After a dramatic drop last March, U.S. equity markets have surpassed their pre-pandemic levels. Will markets continue to climb in 2021? Kim Parlee talks with Bill Priest, Executive Chairman and Co-CIO, Epoch Investment Partners about pent-up consumer demand, earnings, and fiscal and monetary support.
- Actually, I don't think it matters a lot. In fact, it's happened many times before. If one wanted to go back to when George Soros went after the Bank of England, 1992, it was a currency speculator betting against the Bank of England. Who would have thought that would have worked out? But it did, and George, I think, made over $1 billion on that trade.
I think you want to make sure there's free access to the market. There's always new players. Just so happened that a group of players arrived at the same time in big numbers and scared the pants off of a number of hedge funds. So I think it's going to be fine. These things happen. There are always new entrants. Technology is allowing groups to get together very quickly and disband very quickly. So I wouldn't make too much of it, to be honest.
- All right, good perspective, and certainly it has paid off a little bit. Let's get back to your thesis. And I understand that you've recently given a presentation where you talk about the outlooks for the market for 2021, and you describe it, and you say, welcome to the roaring '20s. So what do you mean by that?
- Well, that is half of the story. There are not going to be any roaring '20s unless we can solve the problem of the virus. But it is a solvable situation today. And we're social beings, and the way to think about this is life is not to be hoarded. The pent-up demand for life as it used to be is rising every single day.
Consumers want to spend and travel, and they have the wherewithal to do it. And here's an experiment for listeners, readers to think about-- call your favorite resort in the world and see if you can book a holiday in the back half of 2021. You'll be amazed how many popular destinations are already fully booked. There is a huge expectation here that it's going to be normal.
We are so desperate to get back to enjoying life the way it used to be that you're likely to see if, assuming the virus is controlled, an accelerating level of economic activity in the back half of the year, and we'll go from our year of horror to the roaring '20s. And that may not be a far-fetched idea.
If we went back 100 years, remember, you had World War I, ended in 1918, then we had the Spanish flu, and then we had the Roaring '20s as there was just this huge desire for life to be experienced again. So that, to me, is part of the story. The other question is, can you finance it?
Well, this weaves in a couple of thoughts. The American consumer is flush with cash, and they really want to spend it. US households saved $1.5 trillion more since February than they would normally have done. And this excess savings equals about 10% of household spending in 2019. And since the end of '19, consumers have paid down $150 billion of revolving debt, they've added more than $2 trillion in bank deposits in money market vehicles.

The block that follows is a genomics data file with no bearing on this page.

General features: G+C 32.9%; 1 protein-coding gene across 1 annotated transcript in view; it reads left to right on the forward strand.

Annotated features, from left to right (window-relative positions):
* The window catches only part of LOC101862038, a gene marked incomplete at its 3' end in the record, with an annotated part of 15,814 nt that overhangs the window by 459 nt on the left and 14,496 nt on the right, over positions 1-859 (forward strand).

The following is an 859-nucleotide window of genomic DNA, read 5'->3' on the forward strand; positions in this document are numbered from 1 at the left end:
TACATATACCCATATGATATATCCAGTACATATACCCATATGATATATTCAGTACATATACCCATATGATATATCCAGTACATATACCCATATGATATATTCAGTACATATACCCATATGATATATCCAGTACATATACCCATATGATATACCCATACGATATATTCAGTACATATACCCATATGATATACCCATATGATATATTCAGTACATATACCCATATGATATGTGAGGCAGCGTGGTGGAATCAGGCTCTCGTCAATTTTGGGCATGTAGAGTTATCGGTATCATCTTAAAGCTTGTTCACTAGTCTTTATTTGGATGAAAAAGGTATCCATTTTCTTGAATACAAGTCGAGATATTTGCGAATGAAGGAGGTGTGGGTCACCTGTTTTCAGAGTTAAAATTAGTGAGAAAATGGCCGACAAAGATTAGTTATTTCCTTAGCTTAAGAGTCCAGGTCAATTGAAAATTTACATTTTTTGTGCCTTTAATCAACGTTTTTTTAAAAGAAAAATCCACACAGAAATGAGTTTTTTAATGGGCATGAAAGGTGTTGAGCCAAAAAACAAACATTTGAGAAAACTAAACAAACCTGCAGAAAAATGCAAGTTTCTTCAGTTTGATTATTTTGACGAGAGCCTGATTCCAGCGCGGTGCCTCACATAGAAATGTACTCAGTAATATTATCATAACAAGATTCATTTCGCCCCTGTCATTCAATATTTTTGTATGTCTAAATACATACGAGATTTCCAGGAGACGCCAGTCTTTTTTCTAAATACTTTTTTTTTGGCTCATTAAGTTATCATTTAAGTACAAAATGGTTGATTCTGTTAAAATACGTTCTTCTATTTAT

Home equities increased by $1 trillion, and their stock market gains have vastly exceeded that number. In aggregate, most Americans, and I would argue most Canadians as well, are better off financially now than ever before, with total household net worth up by $5 trillion in the US.
Now, I caution that I use the word "in aggregate." Many, many families have been severely damaged and arguably permanently hurt by this.
And the way to think about it are what's called measures of central tendency-- such things as averages, medians, and something called a mode. It's kind of driven home by this study. For those individuals that make $100,000, let's say, about 60% of those people could actually work from home last year. But if you made $40,000 a year, only 10% of those people were able to work from home.
So all of this has aggravated this issue of income inequality and wealth inequality. And it really is threatening democracy. It's a subject, maybe, for another time. But there's a tearing apart of a certain fabric of democracies right now, because in a sense-- and it was the CIO of Morgan Stanley who made this point, when he said, essentially, what we've had is socialism for the rich and capitalism for the poor.
And what he meant was the individuals that had savings, had homes, they benefited tremendously from monetary policy and fiscal policy last year as they saw their savings rise. But if you were not part of that group, you had a very different experience. And it's unclear if you can sustain a democracy without a middle class. In fact, I think it's impossible. But those are some of the tensions that exist. But in aggregate, the Roaring '20s can be financed in the second half of the year. If we solve the virus problem, could be remarkable.
- Bill, you gave a great, I'll say, table-setting, if you will, in terms of what you're looking for this year. It's going to be very important seeing the consumers back, just want to have fun, want to spend. But you alluded to some things, I think, that have much longer term implications-- the inequality and maybe the impact of some other things you're seeing. So maybe take us past this year, what you're going to be watching in terms of outlook.